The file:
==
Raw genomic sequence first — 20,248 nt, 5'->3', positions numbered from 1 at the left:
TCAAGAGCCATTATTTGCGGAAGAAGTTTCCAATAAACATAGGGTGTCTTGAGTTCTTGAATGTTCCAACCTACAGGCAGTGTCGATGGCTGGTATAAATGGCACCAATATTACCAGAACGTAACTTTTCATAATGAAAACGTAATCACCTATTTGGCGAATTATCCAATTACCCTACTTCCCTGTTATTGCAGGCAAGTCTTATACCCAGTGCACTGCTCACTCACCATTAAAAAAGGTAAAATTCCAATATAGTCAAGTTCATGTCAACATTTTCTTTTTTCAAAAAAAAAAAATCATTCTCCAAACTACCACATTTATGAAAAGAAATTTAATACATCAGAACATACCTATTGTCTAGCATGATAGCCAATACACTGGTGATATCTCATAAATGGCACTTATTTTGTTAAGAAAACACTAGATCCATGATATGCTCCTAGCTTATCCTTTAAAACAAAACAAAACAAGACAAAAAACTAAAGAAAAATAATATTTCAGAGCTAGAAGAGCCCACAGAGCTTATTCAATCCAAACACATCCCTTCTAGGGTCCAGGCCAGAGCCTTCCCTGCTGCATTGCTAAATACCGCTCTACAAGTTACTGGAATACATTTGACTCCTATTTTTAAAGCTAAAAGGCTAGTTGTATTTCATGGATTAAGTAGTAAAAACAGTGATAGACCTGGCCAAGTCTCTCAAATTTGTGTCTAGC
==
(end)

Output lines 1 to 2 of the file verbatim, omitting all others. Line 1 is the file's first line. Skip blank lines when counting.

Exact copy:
Raw genomic sequence first — 20,248 nt, 5'->3', positions numbered from 1 at the left:
TCAAGAGCCATTATTTGCGGAAGAAGTTTCCAATAAACATAGGGTGTCTTGAGTTCTTGAATGTTCCAACCTACAGGCAGTGTCGATGGCTGGTATAAATGGCACCAATATTACCAGAACGTAACTTTTCATAATGAAAACGTAATCACCTATTTGGCGAATTATCCAATTACCCTACTTCCCTGTTATTGCAGGCAAGTCTTATACCCAGTGCACTGCTCACTCACCATTAAAAAAGGTAAAATTCCAATATAGTCAAGTTCATGTCAACATTTTCTTTTTTCAAAAAAAAAAAATCATTCTCCAAACTACCACATTTATGAAAAGAAATTTAATACATCAGAACATACCTATTGTCTAGCATGATAGCCAATACACTGGTGATATCTCATAAATGGCACTTATTTTGTTAAGAAAACACTAGATCCATGATATGCTCCTAGCTTATCCTTTAAAACAAAACAAAACAAGACAAAAAACTAAAGAAAAATAATATTTCAGAGCTAGAAGAGCCCACAGAGCTTATTCAATCCAAACACATCCCTTCTAGGGTCCAGGCCAGAGCCTTCCCTGCTGCATTGCTAAATACCGCTCTACAAGTTACTGGAATACATTTGACTCCTATTTTTAAAGCTAAAAGGCTAGTTGTATTTCATGGATTAAGTAGTAAAAACAGTGATAGACCTGGCCAAGTCTCTCAAATTTGTGTCTAGC